preside during the next two years and 15 years ago.
be res onisible for efforts to interpret Hardin Van Deursen of the School
Christianity in its cooperative aspects of Music will sing the bass role. Al-
and to facilitate the joint efforts of though relatively a newcomer to Ann
all these American denominations. Arbor having joined the faculty of
Dr. F. Earnest Johnso! , drector of the School of Music last year he has
research, and a member of the faculty been heard to great advantage on
of Columbia where he teaches the many occasions. His services arc
"Contribution of Religion to Western continually in demand for concert
Culture" led a panel ellating to re- appearances in Michigan cities and
Cult c:leda pnelreltinDuorngelsewhere.
ligion and the public schools. During He BuerEu
the cc ,ning two year period he will ope Bauer Eddy, an alumna of
lead a :,roup in research upon "the in- the School of Music will also be in-
tegrity of religion-as such, apart cluded on the program. She has been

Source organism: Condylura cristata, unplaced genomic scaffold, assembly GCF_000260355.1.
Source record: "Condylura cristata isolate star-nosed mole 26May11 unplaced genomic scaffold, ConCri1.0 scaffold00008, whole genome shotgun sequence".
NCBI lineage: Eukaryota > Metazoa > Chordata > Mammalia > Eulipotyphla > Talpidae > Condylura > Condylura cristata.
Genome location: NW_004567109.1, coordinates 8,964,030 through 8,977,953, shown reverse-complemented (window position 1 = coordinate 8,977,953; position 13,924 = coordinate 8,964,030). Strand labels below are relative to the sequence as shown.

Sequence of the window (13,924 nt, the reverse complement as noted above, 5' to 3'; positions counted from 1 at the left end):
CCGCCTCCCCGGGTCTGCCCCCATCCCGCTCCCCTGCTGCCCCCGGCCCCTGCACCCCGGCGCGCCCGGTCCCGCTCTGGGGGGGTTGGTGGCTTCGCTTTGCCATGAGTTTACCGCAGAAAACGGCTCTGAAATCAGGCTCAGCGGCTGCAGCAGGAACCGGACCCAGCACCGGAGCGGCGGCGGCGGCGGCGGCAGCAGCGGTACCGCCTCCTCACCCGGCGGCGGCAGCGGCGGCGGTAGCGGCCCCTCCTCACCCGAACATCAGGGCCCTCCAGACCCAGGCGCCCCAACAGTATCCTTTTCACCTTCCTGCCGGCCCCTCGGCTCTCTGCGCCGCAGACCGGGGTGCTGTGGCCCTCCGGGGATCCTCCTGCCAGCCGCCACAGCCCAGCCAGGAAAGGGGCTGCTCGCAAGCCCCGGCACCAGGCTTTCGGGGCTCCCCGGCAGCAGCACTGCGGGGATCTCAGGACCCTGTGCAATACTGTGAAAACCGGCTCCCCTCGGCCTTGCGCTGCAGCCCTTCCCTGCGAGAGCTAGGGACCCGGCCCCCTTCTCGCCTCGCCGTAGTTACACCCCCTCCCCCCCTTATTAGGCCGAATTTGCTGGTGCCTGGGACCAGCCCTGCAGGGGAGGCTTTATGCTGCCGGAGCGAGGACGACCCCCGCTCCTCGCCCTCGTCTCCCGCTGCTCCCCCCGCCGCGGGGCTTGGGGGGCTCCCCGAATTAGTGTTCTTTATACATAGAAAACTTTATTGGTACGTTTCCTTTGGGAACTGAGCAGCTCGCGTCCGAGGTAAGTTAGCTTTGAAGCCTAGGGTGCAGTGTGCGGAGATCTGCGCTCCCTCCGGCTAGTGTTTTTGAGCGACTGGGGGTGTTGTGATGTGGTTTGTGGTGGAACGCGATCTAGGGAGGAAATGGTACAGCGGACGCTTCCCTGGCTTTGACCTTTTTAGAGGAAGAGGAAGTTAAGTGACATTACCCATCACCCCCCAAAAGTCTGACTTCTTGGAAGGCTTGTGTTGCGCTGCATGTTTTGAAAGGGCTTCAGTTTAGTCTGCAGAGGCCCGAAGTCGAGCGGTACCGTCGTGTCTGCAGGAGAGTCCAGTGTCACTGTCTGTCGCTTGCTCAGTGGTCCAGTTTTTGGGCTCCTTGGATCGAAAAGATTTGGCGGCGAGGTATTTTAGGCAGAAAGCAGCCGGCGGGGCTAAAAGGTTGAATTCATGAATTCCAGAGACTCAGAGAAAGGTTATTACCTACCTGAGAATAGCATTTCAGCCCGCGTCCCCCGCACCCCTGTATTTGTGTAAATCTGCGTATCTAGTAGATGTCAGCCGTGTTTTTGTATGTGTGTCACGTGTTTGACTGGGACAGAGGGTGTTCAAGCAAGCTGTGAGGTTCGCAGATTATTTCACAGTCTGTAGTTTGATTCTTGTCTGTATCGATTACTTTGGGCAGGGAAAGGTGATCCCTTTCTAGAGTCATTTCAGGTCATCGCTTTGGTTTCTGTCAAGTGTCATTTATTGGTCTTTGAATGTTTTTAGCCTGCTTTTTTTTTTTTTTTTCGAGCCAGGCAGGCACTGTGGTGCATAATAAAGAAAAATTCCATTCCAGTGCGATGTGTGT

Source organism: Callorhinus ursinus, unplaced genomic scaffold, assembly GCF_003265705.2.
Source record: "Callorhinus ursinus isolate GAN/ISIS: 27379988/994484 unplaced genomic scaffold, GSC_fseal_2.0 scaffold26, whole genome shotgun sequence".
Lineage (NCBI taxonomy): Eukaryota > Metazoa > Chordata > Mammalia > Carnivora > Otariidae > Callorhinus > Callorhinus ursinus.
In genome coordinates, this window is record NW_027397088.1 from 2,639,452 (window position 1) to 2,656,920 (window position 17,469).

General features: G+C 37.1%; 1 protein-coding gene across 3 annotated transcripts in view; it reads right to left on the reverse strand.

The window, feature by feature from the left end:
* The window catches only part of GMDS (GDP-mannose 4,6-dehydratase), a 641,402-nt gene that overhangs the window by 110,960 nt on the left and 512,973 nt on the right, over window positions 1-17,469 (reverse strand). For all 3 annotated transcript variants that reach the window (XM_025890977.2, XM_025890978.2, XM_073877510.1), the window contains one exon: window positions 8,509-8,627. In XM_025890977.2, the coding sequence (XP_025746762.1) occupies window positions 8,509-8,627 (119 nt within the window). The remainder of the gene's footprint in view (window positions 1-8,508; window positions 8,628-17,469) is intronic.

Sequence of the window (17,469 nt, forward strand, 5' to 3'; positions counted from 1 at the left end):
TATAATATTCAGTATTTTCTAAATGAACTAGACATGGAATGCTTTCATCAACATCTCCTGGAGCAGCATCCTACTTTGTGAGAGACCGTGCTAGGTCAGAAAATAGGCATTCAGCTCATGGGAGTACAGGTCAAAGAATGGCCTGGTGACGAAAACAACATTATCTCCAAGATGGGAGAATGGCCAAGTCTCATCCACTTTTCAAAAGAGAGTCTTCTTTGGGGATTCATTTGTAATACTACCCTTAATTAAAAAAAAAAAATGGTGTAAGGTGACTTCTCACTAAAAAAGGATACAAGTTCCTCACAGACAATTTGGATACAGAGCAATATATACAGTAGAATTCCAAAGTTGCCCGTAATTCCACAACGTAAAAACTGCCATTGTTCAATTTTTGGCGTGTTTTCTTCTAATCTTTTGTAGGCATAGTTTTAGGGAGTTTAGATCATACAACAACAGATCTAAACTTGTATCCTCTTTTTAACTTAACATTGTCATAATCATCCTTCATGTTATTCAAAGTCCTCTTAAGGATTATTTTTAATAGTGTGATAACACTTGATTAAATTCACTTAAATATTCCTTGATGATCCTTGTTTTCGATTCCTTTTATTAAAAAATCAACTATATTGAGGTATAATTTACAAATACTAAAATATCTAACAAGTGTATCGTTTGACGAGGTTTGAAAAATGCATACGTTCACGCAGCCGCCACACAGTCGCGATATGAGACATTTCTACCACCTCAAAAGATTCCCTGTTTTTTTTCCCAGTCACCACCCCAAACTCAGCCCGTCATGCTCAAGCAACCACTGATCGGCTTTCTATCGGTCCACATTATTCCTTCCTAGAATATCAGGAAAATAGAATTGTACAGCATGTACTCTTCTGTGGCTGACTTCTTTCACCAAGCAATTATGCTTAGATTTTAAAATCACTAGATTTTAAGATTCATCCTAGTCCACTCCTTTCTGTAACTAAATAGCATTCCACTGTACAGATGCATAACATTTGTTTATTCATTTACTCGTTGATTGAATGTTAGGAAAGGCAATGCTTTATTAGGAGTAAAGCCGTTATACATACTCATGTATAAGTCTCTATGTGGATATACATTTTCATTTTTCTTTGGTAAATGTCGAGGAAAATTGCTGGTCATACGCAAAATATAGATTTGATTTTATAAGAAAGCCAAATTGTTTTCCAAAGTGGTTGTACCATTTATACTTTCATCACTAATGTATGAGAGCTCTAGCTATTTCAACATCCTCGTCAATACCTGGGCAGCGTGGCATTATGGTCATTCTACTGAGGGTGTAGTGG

rom 'n eparte fromesactarian intimately associated with Ann Arbor
pr°omoW,icn: of churches." He and the musical activities since her gradua-
other :,,cretaries of the Fediral Coun- tion, and has been heard many times
cil of whom Dr. Samuel Cavert is the in connection with School of Music
chairman were commended for their performances.
leaders.hip and continued in office. Arthur D. Moore, Jr., will appear
Dr. Blakcman will serve with Profes- as the second soprano. it
sor Johnson and five others, in a re- Organ parts will be played by Mr.e
search capacity during 1939 and 1940. Tom Kinkead, instructor in organ 2t t
the Sho fMsc n locr
Led by President Albert W. Palmer, n School of Music, and also or-